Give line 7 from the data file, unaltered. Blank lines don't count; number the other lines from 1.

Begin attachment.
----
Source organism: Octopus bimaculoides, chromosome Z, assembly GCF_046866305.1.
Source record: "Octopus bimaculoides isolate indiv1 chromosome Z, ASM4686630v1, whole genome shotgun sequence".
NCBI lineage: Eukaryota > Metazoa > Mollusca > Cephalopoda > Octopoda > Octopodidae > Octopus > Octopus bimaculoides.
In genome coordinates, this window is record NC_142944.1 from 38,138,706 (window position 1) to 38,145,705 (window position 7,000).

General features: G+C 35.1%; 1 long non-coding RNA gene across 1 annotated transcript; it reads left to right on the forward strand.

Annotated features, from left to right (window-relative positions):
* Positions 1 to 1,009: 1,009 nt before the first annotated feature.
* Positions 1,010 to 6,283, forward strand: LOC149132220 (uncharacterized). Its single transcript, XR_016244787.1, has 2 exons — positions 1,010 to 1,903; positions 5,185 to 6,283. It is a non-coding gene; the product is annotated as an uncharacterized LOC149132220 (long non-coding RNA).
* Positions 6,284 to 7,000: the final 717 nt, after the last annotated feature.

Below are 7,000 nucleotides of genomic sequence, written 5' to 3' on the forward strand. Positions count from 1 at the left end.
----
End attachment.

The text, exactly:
* Positions 1 to 1,009: 1,009 nt before the first annotated feature.